US Appeal Court Frees Argentina To Raise Capital From Global Capital Market

By Staff Writer

Apr 15, 2016 07:07 AM EDT

A US appeal court ruling on Wednesday has reopened the way for Argentina to repay debts while returning to international capital market for the first time in more than 15 years. The ruling offers immense support for the Argentine President Mauricio Macri who has been trying to turn the page on since his inception four months back.

A three judge panel has upheld a US District Court decision lifting an injunction preventing the South American nation from widely borrowing. Argentina's failure in paying holdout bondholders following 2001 default on debt for more than $80 billion has appeared as obstacle in this regard. The previous court decision has been affirmed without producing a written order, reports The Wall Street Journal.

Prior to pronouncing the verdict, the judges' panel has observed pleas from lawyers for hundreds of remaining bondholders waiting for settlement with Argentina. Ending the injunction will remove the incentive for Argentina to pay about $2 billion in settling remaining claims.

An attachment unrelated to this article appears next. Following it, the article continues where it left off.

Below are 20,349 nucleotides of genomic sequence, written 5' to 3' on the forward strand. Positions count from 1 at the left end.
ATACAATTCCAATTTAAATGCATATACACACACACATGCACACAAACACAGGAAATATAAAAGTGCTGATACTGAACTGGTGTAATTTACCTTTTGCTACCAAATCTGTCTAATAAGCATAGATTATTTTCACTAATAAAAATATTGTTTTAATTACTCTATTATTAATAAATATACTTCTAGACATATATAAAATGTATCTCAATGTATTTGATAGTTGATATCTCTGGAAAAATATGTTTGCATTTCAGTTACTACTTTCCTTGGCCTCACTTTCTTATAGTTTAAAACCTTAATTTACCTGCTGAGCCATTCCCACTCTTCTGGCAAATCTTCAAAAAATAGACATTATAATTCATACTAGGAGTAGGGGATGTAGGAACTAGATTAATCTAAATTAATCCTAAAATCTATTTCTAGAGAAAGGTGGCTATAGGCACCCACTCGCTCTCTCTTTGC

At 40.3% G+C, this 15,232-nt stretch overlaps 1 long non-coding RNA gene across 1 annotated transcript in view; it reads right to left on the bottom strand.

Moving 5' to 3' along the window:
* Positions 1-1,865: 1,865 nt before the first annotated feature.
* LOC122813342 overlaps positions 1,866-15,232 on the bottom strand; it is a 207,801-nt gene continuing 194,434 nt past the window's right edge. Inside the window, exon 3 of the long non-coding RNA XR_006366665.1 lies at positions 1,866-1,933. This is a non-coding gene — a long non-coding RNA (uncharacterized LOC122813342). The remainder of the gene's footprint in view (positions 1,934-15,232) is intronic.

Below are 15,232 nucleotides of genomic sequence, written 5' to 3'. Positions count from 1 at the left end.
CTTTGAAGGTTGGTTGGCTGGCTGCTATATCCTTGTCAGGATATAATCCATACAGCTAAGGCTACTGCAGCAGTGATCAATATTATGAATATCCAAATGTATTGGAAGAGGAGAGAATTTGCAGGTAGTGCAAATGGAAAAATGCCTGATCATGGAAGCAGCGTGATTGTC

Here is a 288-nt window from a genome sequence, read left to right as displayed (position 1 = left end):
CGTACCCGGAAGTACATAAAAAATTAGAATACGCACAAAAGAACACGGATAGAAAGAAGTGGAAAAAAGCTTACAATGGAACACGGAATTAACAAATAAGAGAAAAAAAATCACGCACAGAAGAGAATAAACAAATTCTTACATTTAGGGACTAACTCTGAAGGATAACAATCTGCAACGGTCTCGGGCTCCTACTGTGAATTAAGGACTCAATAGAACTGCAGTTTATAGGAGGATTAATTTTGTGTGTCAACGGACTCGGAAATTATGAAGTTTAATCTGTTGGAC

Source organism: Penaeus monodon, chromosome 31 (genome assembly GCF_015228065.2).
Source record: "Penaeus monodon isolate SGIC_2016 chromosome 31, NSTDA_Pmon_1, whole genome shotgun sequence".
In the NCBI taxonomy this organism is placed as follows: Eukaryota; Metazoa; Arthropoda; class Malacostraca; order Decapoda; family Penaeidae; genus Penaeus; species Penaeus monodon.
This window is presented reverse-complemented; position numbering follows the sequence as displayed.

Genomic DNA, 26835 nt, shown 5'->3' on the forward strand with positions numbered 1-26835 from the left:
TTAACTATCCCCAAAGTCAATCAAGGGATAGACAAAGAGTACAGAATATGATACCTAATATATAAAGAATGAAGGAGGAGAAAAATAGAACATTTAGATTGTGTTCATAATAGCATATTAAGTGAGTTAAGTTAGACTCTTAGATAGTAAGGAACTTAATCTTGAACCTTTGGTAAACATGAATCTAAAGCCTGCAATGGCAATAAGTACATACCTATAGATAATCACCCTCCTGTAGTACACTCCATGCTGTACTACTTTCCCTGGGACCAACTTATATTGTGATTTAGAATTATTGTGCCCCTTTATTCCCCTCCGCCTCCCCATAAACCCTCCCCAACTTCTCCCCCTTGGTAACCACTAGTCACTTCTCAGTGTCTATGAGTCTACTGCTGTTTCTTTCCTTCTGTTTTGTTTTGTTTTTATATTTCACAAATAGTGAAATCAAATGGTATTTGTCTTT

Argentina has announced on Monday planning for launching the sale of its first international bond in 15 years. The planned move aims to raise fund for an April 22 debt repayment to creditors resisting earlier efforts for debt-restructuring, reports Reuters quoting a finance ministry official.

President Mauricio Macri has come to power in December pledging for settling the country's debt default. Bond holders have refused Argentina offered part payment and have been trying to stop payments eyeing for gaining the full amount.

Meanwhile, the default-debt burdened country has reached settlements with 93% of its lenders. Certain holdout lenders have refused accepting cuts to the principal and interest due. Cristina Fernández de Kirchner, former Argentine President has called the bargaining holdout bondholders 'vultures' while refusing to negotiate with them, reports BBC.

While pronouncing the Wednesday's ruling, US Circuit Judge Christopher Droney indemnifies US District Judge Thomas Griesa from abusing his discretion while lifting injunction. Argentina's local currency, peso has appreciated 1% to its strongest level within two months, following the ruling. Meanwhile, the Merval stock index has also increased by 4%.

Argentina's goal is to re-enter the wider capital markets while normalizing financial relationships with rest of the world. Following the ruling, Argentine officials have reportedly been discussing with investors in New York, London, Washington DC and Los Angeles this week centering marketing of the upcoming bonds.

Argentine failure to pay its bondholders in 2001 has imposed a default status for Argentina. In his efforts immediate past Argentine President has denied negotiating with the bondholders following their rigidness against cutting principal and due interest. The recent ruling will enable the South American country to sell bonds aiming to raise funds for debt repayment scheduled in April 22.

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